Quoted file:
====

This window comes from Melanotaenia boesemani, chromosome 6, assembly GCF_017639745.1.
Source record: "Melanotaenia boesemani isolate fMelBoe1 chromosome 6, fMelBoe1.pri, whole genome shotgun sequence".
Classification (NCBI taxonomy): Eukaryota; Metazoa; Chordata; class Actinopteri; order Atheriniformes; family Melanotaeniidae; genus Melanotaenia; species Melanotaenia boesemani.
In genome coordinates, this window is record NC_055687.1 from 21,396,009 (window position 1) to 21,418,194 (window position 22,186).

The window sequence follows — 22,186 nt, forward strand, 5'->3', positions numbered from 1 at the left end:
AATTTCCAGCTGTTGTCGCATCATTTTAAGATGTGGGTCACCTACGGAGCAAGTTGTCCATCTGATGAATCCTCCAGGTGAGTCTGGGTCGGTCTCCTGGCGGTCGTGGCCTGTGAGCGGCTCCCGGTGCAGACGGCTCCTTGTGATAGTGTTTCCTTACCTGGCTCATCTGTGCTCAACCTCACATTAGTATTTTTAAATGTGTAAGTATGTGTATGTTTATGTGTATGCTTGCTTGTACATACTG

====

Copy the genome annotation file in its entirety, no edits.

This window comes from Melanotaenia boesemani, chromosome 6, assembly GCF_017639745.1.
Source record: "Melanotaenia boesemani isolate fMelBoe1 chromosome 6, fMelBoe1.pri, whole genome shotgun sequence".
Classification (NCBI taxonomy): Eukaryota; Metazoa; Chordata; class Actinopteri; order Atheriniformes; family Melanotaeniidae; genus Melanotaenia; species Melanotaenia boesemani.
In genome coordinates, this window is record NC_055687.1 from 21,396,009 (window position 1) to 21,418,194 (window position 22,186).

The window sequence follows — 22,186 nt, forward strand, 5'->3', positions numbered from 1 at the left end:
AATTTCCAGCTGTTGTCGCATCATTTTAAGATGTGGGTCACCTACGGAGCAAGTTGTCCATCTGATGAATCCTCCAGGTGAGTCTGGGTCGGTCTCCTGGCGGTCGTGGCCTGTGAGCGGCTCCCGGTGCAGACGGCTCCTTGTGATAGTGTTTCCTTACCTGGCTCATCTGTGCTCAACCTCACATTAGTATTTTTAAATGTGTAAGTATGTGTATGTTTATGTGTATGCTTGCTTGTACATACTG